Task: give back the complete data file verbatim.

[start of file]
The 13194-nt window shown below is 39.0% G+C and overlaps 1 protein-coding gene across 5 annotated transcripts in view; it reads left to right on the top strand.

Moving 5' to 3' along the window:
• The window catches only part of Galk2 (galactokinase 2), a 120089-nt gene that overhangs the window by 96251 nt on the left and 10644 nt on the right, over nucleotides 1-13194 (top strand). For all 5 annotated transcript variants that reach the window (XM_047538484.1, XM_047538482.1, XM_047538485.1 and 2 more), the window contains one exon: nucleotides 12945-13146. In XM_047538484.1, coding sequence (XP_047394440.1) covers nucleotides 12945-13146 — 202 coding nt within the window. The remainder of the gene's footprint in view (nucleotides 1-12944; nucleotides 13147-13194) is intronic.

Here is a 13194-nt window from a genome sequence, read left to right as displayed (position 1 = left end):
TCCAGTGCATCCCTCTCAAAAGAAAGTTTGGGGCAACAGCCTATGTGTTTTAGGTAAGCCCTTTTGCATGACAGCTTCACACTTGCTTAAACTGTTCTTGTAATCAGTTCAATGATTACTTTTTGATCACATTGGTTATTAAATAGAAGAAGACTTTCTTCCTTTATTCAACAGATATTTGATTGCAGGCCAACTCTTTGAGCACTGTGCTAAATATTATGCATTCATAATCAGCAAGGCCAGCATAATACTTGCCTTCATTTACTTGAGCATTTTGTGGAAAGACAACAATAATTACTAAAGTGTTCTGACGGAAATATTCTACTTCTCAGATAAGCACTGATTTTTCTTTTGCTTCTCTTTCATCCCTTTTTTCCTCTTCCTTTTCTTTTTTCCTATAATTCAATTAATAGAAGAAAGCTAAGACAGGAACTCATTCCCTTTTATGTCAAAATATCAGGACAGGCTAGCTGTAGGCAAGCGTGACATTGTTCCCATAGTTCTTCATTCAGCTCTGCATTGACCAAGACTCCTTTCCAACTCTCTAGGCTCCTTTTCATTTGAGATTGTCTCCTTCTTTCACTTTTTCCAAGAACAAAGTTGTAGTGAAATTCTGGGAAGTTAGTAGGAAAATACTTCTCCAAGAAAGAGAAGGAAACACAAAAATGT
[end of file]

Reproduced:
The 13194-nt window shown below is 39.0% G+C and overlaps 1 protein-coding gene across 5 annotated transcripts in view; it reads left to right on the top strand.

Moving 5' to 3' along the window:
• The window catches only part of Galk2 (galactokinase 2), a 120089-nt gene that overhangs the window by 96251 nt on the left and 10644 nt on the right, over nucleotides 1-13194 (top strand). For all 5 annotated transcript variants that reach the window (XM_047538484.1, XM_047538482.1, XM_047538485.1 and 2 more), the window contains one exon: nucleotides 12945-13146. In XM_047538484.1, coding sequence (XP_047394440.1) covers nucleotides 12945-13146 — 202 coding nt within the window. The remainder of the gene's footprint in view (nucleotides 1-12944; nucleotides 13147-13194) is intronic.

Here is a 13194-nt window from a genome sequence, read left to right as displayed (position 1 = left end):
TCCAGTGCATCCCTCTCAAAAGAAAGTTTGGGGCAACAGCCTATGTGTTTTAGGTAAGCCCTTTTGCATGACAGCTTCACACTTGCTTAAACTGTTCTTGTAATCAGTTCAATGATTACTTTTTGATCACATTGGTTATTAAATAGAAGAAGACTTTCTTCCTTTATTCAACAGATATTTGATTGCAGGCCAACTCTTTGAGCACTGTGCTAAATATTATGCATTCATAATCAGCAAGGCCAGCATAATACTTGCCTTCATTTACTTGAGCATTTTGTGGAAAGACAACAATAATTACTAAAGTGTTCTGACGGAAATATTCTACTTCTCAGATAAGCACTGATTTTTCTTTTGCTTCTCTTTCATCCCTTTTTTCCTCTTCCTTTTCTTTTTTCCTATAATTCAATTAATAGAAGAAAGCTAAGACAGGAACTCATTCCCTTTTATGTCAAAATATCAGGACAGGCTAGCTGTAGGCAAGCGTGACATTGTTCCCATAGTTCTTCATTCAGCTCTGCATTGACCAAGACTCCTTTCCAACTCTCTAGGCTCCTTTTCATTTGAGATTGTCTCCTTCTTTCACTTTTTCCAAGAACAAAGTTGTAGTGAAATTCTGGGAAGTTAGTAGGAAAATACTTCTCCAAGAAAGAGAAGGAAACACAAAAATGT